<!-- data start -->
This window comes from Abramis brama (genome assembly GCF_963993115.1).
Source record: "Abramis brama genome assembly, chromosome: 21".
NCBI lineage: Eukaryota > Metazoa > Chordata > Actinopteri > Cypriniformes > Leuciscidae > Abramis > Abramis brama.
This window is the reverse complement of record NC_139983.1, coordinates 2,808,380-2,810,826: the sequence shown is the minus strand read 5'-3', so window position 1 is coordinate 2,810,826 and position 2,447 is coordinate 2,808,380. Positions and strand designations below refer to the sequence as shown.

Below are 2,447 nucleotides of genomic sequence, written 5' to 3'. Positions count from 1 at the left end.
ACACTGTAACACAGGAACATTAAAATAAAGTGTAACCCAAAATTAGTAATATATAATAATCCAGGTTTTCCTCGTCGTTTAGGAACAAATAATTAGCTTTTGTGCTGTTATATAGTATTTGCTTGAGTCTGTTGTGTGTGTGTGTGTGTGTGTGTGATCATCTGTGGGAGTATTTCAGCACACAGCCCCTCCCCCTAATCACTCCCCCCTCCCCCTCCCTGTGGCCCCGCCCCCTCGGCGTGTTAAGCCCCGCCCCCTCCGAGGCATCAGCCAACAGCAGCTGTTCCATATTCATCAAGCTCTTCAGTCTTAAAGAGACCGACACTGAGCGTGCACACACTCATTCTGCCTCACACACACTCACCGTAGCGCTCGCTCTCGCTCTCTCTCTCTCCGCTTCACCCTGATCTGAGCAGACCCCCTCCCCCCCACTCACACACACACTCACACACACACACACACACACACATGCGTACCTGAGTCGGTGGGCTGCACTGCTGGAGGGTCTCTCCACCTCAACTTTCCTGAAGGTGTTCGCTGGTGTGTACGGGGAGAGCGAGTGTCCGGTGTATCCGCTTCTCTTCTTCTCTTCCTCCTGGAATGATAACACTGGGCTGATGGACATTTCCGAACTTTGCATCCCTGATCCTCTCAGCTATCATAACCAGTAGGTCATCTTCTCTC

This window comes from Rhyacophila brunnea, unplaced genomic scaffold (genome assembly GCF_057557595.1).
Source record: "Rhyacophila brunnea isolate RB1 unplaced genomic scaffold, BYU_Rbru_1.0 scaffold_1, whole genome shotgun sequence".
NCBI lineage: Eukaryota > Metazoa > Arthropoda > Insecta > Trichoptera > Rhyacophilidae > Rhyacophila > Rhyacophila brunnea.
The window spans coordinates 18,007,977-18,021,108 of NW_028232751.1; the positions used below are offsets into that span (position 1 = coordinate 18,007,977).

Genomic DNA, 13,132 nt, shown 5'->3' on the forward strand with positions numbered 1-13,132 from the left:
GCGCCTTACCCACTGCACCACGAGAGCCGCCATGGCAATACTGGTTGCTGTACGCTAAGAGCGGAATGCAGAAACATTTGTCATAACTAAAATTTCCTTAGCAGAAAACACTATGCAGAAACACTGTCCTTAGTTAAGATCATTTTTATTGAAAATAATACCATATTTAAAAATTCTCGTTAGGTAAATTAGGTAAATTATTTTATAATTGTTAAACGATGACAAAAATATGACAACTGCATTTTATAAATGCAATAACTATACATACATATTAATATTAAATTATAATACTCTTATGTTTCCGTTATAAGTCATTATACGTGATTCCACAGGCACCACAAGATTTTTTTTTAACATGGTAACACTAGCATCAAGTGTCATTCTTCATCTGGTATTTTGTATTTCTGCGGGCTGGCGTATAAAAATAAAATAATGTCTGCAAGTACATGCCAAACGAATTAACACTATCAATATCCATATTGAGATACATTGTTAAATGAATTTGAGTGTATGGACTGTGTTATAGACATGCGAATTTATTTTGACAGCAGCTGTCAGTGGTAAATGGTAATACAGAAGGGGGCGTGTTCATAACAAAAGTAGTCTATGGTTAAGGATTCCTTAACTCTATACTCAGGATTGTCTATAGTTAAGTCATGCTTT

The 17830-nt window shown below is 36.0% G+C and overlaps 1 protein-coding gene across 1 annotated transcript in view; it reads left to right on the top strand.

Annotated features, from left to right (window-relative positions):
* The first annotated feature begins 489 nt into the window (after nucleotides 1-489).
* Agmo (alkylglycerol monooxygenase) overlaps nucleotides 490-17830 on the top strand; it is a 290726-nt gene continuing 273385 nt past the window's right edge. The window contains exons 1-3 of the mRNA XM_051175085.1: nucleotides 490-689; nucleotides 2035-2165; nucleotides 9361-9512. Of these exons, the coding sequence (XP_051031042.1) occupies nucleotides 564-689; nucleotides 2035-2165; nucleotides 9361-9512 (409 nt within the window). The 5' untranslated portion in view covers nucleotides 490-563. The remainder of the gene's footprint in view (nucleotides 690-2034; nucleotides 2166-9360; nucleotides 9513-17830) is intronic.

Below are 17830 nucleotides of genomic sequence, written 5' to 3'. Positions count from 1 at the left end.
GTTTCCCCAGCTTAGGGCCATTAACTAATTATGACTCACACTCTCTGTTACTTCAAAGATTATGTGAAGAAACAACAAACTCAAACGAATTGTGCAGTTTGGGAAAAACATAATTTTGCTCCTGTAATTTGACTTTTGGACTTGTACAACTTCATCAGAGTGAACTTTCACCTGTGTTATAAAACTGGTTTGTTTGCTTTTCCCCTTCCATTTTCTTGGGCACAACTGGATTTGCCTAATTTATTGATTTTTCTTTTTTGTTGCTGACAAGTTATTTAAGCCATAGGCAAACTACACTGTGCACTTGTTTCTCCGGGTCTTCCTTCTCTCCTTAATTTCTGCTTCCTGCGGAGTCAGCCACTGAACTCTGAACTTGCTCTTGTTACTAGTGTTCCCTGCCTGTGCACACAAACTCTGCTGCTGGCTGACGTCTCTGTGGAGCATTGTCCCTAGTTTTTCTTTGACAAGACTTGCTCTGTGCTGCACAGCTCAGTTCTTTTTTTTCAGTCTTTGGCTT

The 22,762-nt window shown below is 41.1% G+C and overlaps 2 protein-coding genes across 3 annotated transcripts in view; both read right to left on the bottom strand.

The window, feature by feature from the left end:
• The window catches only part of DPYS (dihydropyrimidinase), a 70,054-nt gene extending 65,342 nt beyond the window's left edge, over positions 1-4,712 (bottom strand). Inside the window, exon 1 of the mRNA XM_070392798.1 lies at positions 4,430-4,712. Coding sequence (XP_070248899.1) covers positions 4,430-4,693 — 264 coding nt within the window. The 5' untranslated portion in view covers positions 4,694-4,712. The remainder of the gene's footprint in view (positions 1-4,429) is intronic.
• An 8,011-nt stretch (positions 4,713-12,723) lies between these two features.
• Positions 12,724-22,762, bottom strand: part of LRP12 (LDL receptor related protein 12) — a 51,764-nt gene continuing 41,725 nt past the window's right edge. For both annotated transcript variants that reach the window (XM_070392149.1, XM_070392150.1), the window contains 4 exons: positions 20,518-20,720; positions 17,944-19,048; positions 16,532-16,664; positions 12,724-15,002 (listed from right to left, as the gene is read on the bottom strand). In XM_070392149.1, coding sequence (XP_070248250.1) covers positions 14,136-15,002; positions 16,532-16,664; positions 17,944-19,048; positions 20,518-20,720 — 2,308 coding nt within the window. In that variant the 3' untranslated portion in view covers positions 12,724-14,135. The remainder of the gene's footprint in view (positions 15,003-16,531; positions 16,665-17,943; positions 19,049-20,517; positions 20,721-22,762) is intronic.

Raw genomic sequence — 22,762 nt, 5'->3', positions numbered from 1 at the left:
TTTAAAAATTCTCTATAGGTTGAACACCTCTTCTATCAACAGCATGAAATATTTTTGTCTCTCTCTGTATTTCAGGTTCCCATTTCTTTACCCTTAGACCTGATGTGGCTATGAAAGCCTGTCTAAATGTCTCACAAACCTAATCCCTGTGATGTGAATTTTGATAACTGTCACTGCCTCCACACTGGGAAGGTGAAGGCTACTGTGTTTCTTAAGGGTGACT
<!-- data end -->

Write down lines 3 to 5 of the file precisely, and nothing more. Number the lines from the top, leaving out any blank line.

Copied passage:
NCBI lineage: Eukaryota > Metazoa > Chordata > Actinopteri > Cypriniformes > Leuciscidae > Abramis > Abramis brama.
This window is the reverse complement of record NC_139983.1, coordinates 2,808,380-2,810,826: the sequence shown is the minus strand read 5'-3', so window position 1 is coordinate 2,810,826 and position 2,447 is coordinate 2,808,380. Positions and strand designations below refer to the sequence as shown.

Below are 2,447 nucleotides of genomic sequence, written 5' to 3'. Positions count from 1 at the left end.